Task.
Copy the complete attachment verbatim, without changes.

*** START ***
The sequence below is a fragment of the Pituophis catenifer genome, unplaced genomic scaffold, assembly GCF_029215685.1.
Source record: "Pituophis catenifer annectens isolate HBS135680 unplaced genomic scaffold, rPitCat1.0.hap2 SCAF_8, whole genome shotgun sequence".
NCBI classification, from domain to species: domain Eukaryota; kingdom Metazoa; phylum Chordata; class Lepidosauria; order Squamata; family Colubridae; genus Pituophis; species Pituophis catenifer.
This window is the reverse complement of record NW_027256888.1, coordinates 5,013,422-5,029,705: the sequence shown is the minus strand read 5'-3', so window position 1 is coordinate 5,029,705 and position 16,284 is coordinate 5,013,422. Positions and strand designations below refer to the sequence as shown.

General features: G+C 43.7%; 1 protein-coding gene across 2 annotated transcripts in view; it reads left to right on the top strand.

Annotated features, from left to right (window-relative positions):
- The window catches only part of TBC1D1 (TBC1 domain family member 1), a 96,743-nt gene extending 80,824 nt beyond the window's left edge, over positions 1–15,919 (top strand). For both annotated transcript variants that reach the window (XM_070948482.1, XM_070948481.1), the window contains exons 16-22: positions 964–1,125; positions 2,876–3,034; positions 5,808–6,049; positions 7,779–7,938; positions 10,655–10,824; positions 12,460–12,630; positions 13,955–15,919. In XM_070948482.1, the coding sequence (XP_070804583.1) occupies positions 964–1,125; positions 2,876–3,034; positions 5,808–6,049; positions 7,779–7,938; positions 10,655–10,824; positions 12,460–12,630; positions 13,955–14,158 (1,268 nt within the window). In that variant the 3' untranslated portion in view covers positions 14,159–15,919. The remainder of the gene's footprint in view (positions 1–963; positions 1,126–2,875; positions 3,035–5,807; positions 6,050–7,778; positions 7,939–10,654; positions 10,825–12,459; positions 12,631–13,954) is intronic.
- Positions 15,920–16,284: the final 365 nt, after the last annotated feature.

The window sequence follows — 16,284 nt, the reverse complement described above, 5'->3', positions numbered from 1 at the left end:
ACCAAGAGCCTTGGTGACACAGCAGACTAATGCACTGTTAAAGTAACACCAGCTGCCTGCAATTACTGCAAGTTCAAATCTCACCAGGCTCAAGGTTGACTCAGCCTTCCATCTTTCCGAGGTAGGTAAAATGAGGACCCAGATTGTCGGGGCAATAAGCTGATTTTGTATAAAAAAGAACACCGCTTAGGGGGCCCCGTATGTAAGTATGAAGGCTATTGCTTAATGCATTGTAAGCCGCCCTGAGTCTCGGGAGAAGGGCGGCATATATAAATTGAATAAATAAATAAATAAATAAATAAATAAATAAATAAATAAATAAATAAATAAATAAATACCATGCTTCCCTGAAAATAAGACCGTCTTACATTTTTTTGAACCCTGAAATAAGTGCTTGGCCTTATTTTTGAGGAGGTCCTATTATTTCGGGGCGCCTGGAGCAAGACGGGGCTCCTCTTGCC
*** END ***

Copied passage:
The sequence below is a fragment of the Pituophis catenifer genome, unplaced genomic scaffold, assembly GCF_029215685.1.
Source record: "Pituophis catenifer annectens isolate HBS135680 unplaced genomic scaffold, rPitCat1.0.hap2 SCAF_8, whole genome shotgun sequence".
NCBI classification, from domain to species: domain Eukaryota; kingdom Metazoa; phylum Chordata; class Lepidosauria; order Squamata; family Colubridae; genus Pituophis; species Pituophis catenifer.
This window is the reverse complement of record NW_027256888.1, coordinates 5,013,422-5,029,705: the sequence shown is the minus strand read 5'-3', so window position 1 is coordinate 5,029,705 and position 16,284 is coordinate 5,013,422. Positions and strand designations below refer to the sequence as shown.

General features: G+C 43.7%; 1 protein-coding gene across 2 annotated transcripts in view; it reads left to right on the top strand.

Annotated features, from left to right (window-relative positions):
- The window catches only part of TBC1D1 (TBC1 domain family member 1), a 96,743-nt gene extending 80,824 nt beyond the window's left edge, over positions 1–15,919 (top strand). For both annotated transcript variants that reach the window (XM_070948482.1, XM_070948481.1), the window contains exons 16-22: positions 964–1,125; positions 2,876–3,034; positions 5,808–6,049; positions 7,779–7,938; positions 10,655–10,824; positions 12,460–12,630; positions 13,955–15,919. In XM_070948482.1, the coding sequence (XP_070804583.1) occupies positions 964–1,125; positions 2,876–3,034; positions 5,808–6,049; positions 7,779–7,938; positions 10,655–10,824; positions 12,460–12,630; positions 13,955–14,158 (1,268 nt within the window). In that variant the 3' untranslated portion in view covers positions 14,159–15,919. The remainder of the gene's footprint in view (positions 1–963; positions 1,126–2,875; positions 3,035–5,807; positions 6,050–7,778; positions 7,939–10,654; positions 10,825–12,459; positions 12,631–13,954) is intronic.
- Positions 15,920–16,284: the final 365 nt, after the last annotated feature.

The window sequence follows — 16,284 nt, the reverse complement described above, 5'->3', positions numbered from 1 at the left end:
ACCAAGAGCCTTGGTGACACAGCAGACTAATGCACTGTTAAAGTAACACCAGCTGCCTGCAATTACTGCAAGTTCAAATCTCACCAGGCTCAAGGTTGACTCAGCCTTCCATCTTTCCGAGGTAGGTAAAATGAGGACCCAGATTGTCGGGGCAATAAGCTGATTTTGTATAAAAAAGAACACCGCTTAGGGGGCCCCGTATGTAAGTATGAAGGCTATTGCTTAATGCATTGTAAGCCGCCCTGAGTCTCGGGAGAAGGGCGGCATATATAAATTGAATAAATAAATAAATAAATAAATAAATAAATAAATAAATAAATAAATAAATAAATAAATACCATGCTTCCCTGAAAATAAGACCGTCTTACATTTTTTTGAACCCTGAAATAAGTGCTTGGCCTTATTTTTGAGGAGGTCCTATTATTTCGGGGCGCCTGGAGCAAGACGGGGCTCCTCTTGCC